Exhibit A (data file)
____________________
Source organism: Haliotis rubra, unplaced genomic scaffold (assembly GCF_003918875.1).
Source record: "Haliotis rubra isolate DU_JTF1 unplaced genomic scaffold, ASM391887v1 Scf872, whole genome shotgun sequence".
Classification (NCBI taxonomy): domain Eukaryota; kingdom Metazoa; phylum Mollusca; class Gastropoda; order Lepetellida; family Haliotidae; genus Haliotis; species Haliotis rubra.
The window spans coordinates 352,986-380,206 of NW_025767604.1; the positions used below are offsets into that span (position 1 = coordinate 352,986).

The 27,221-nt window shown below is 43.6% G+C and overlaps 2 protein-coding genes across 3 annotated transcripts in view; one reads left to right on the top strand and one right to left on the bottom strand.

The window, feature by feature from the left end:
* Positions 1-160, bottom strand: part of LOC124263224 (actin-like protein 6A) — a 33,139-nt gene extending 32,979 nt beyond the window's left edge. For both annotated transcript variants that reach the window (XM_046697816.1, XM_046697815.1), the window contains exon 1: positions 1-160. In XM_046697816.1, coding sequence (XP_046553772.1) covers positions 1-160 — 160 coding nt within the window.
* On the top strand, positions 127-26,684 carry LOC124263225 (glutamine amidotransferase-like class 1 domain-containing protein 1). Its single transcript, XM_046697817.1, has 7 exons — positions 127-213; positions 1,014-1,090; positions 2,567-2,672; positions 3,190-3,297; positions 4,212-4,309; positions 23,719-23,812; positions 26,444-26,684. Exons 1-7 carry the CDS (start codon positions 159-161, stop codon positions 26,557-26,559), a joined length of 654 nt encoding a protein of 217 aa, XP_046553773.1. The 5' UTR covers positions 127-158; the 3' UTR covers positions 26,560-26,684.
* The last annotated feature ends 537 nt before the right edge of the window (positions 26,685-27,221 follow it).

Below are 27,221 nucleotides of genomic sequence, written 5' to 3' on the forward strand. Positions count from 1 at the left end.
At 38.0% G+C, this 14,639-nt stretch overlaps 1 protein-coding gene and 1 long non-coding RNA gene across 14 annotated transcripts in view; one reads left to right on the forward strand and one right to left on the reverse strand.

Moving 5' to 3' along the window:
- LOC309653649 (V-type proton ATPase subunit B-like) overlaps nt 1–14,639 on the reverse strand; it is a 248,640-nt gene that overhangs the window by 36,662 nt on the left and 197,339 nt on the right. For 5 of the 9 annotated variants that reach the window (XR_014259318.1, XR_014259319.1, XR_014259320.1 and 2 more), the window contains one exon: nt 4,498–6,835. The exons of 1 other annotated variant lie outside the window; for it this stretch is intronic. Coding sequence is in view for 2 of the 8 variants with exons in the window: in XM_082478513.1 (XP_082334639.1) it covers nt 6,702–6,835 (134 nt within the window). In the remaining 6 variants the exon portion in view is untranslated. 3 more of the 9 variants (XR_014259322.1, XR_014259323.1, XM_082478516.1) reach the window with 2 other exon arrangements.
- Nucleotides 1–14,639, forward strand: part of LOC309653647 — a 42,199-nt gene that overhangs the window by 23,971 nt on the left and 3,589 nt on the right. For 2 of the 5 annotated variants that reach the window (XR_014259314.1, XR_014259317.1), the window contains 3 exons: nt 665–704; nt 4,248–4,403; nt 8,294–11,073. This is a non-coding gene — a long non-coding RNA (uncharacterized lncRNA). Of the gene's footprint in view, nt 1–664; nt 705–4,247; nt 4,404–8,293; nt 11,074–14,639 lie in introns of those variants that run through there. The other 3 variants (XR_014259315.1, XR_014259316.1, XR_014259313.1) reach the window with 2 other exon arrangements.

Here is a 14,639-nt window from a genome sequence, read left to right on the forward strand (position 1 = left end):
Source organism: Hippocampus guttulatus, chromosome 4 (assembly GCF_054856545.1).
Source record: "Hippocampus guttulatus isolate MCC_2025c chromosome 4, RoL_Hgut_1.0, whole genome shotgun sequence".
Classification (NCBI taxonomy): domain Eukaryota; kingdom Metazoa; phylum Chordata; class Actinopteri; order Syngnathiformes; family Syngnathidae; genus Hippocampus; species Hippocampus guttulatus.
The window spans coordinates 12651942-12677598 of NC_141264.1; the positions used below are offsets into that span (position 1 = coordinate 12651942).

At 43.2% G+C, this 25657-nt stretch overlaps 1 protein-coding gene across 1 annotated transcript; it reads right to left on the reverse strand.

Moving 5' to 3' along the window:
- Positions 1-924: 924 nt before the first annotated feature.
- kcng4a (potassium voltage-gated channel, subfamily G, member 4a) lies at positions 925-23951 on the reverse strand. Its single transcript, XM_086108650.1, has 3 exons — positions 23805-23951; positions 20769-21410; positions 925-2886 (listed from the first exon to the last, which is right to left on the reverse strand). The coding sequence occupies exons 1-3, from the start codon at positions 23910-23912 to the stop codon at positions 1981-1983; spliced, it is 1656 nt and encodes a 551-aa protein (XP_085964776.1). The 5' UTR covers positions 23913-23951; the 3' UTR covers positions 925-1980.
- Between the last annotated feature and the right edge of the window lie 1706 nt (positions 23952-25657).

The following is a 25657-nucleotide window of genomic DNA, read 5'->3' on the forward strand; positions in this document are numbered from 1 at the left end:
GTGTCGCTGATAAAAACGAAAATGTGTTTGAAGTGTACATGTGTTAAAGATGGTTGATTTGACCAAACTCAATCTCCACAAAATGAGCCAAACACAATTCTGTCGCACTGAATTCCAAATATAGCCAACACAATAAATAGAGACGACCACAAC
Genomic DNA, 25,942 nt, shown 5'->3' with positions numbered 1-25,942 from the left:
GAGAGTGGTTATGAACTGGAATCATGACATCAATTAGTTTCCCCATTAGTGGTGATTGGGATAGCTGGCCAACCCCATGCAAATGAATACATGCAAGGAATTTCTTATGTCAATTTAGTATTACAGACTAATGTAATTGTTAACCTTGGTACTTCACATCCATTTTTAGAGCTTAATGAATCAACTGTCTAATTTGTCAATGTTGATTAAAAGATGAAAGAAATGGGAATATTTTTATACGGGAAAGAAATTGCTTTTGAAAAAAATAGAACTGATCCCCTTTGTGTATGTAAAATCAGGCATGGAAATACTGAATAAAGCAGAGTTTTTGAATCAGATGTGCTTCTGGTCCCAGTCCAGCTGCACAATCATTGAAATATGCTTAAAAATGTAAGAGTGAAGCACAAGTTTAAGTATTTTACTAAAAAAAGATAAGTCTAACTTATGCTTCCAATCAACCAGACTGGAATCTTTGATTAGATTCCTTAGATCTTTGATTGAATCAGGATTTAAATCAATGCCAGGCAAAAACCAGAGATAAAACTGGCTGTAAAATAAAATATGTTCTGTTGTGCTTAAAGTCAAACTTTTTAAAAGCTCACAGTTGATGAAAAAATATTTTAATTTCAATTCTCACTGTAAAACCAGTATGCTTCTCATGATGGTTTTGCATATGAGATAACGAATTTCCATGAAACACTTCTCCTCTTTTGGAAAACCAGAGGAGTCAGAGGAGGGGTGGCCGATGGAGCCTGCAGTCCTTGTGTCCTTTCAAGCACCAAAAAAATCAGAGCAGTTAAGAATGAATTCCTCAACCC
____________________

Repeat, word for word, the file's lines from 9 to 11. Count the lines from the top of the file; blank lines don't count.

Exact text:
* The last annotated feature ends 537 nt before the right edge of the window (positions 26,685-27,221 follow it).

Below are 27,221 nucleotides of genomic sequence, written 5' to 3' on the forward strand. Positions count from 1 at the left end.
At 38.0% G+C, this 14,639-nt stretch overlaps 1 protein-coding gene and 1 long non-coding RNA gene across 14 annotated transcripts in view; one reads left to right on the forward strand and one right to left on the reverse strand.